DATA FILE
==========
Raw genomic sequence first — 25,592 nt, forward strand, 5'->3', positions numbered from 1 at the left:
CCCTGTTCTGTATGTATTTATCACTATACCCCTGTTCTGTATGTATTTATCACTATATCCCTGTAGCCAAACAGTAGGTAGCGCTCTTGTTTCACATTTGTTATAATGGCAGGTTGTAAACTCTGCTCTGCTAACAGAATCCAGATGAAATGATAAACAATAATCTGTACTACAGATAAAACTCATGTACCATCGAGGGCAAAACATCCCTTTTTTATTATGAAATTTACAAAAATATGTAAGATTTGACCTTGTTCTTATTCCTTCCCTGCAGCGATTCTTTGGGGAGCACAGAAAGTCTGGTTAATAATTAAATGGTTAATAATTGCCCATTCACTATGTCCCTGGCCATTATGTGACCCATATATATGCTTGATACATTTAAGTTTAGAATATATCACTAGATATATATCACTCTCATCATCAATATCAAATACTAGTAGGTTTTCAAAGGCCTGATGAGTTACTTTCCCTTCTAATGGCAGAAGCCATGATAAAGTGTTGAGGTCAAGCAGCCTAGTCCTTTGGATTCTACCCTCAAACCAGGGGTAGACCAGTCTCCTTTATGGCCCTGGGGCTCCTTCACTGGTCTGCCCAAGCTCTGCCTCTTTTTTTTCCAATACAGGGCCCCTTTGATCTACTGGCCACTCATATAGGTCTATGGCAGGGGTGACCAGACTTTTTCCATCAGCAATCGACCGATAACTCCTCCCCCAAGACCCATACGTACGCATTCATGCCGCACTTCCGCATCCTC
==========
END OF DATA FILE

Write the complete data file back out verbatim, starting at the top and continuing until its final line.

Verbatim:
Raw genomic sequence first — 25,592 nt, forward strand, 5'->3', positions numbered from 1 at the left:
CCCTGTTCTGTATGTATTTATCACTATACCCCTGTTCTGTATGTATTTATCACTATATCCCTGTAGCCAAACAGTAGGTAGCGCTCTTGTTTCACATTTGTTATAATGGCAGGTTGTAAACTCTGCTCTGCTAACAGAATCCAGATGAAATGATAAACAATAATCTGTACTACAGATAAAACTCATGTACCATCGAGGGCAAAACATCCCTTTTTTATTATGAAATTTACAAAAATATGTAAGATTTGACCTTGTTCTTATTCCTTCCCTGCAGCGATTCTTTGGGGAGCACAGAAAGTCTGGTTAATAATTAAATGGTTAATAATTGCCCATTCACTATGTCCCTGGCCATTATGTGACCCATATATATGCTTGATACATTTAAGTTTAGAATATATCACTAGATATATATCACTCTCATCATCAATATCAAATACTAGTAGGTTTTCAAAGGCCTGATGAGTTACTTTCCCTTCTAATGGCAGAAGCCATGATAAAGTGTTGAGGTCAAGCAGCCTAGTCCTTTGGATTCTACCCTCAAACCAGGGGTAGACCAGTCTCCTTTATGGCCCTGGGGCTCCTTCACTGGTCTGCCCAAGCTCTGCCTCTTTTTTTTCCAATACAGGGCCCCTTTGATCTACTGGCCACTCATATAGGTCTATGGCAGGGGTGACCAGACTTTTTCCATCAGCAATCGACCGATAACTCCTCCCCCAAGACCCATACGTACGCATTCATGCCGCACTTCCGCATCCTC